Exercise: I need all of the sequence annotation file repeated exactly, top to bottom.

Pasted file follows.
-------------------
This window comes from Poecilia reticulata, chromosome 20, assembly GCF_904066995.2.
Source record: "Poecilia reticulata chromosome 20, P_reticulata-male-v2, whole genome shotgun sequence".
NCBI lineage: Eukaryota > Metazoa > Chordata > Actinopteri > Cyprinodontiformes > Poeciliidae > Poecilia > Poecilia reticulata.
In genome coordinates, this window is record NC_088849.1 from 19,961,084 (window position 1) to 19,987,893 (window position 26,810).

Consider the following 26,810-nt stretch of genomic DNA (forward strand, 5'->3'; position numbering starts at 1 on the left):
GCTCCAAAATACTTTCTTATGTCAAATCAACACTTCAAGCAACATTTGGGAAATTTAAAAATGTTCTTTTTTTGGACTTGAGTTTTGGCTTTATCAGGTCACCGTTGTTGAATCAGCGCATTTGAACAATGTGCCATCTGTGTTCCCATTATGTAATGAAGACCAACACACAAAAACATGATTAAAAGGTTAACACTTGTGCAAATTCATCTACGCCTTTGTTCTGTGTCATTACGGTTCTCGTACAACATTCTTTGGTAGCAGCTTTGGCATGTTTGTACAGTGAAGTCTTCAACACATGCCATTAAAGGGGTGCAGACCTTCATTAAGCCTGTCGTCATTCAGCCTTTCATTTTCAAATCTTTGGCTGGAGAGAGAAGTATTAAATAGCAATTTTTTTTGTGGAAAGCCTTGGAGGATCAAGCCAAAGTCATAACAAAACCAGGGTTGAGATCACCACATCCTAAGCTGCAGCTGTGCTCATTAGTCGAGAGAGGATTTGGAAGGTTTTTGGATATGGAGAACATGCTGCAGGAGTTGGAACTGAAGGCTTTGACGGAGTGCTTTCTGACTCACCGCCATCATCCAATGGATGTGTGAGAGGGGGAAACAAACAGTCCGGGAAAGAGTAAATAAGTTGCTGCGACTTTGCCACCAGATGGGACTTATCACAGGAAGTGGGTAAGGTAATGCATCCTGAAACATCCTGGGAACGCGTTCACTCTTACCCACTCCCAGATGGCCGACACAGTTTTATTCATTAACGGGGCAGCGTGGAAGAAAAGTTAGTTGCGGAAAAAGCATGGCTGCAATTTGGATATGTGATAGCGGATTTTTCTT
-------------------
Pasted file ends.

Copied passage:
This window comes from Poecilia reticulata, chromosome 20, assembly GCF_904066995.2.
Source record: "Poecilia reticulata chromosome 20, P_reticulata-male-v2, whole genome shotgun sequence".
NCBI lineage: Eukaryota > Metazoa > Chordata > Actinopteri > Cyprinodontiformes > Poeciliidae > Poecilia > Poecilia reticulata.
In genome coordinates, this window is record NC_088849.1 from 19,961,084 (window position 1) to 19,987,893 (window position 26,810).

Consider the following 26,810-nt stretch of genomic DNA (forward strand, 5'->3'; position numbering starts at 1 on the left):
GCTCCAAAATACTTTCTTATGTCAAATCAACACTTCAAGCAACATTTGGGAAATTTAAAAATGTTCTTTTTTTGGACTTGAGTTTTGGCTTTATCAGGTCACCGTTGTTGAATCAGCGCATTTGAACAATGTGCCATCTGTGTTCCCATTATGTAATGAAGACCAACACACAAAAACATGATTAAAAGGTTAACACTTGTGCAAATTCATCTACGCCTTTGTTCTGTGTCATTACGGTTCTCGTACAACATTCTTTGGTAGCAGCTTTGGCATGTTTGTACAGTGAAGTCTTCAACACATGCCATTAAAGGGGTGCAGACCTTCATTAAGCCTGTCGTCATTCAGCCTTTCATTTTCAAATCTTTGGCTGGAGAGAGAAGTATTAAATAGCAATTTTTTTTGTGGAAAGCCTTGGAGGATCAAGCCAAAGTCATAACAAAACCAGGGTTGAGATCACCACATCCTAAGCTGCAGCTGTGCTCATTAGTCGAGAGAGGATTTGGAAGGTTTTTGGATATGGAGAACATGCTGCAGGAGTTGGAACTGAAGGCTTTGACGGAGTGCTTTCTGACTCACCGCCATCATCCAATGGATGTGTGAGAGGGGGAAACAAACAGTCCGGGAAAGAGTAAATAAGTTGCTGCGACTTTGCCACCAGATGGGACTTATCACAGGAAGTGGGTAAGGTAATGCATCCTGAAACATCCTGGGAACGCGTTCACTCTTACCCACTCCCAGATGGCCGACACAGTTTTATTCATTAACGGGGCAGCGTGGAAGAAAAGTTAGTTGCGGAAAAAGCATGGCTGCAATTTGGATATGTGATAGCGGATTTTTCTT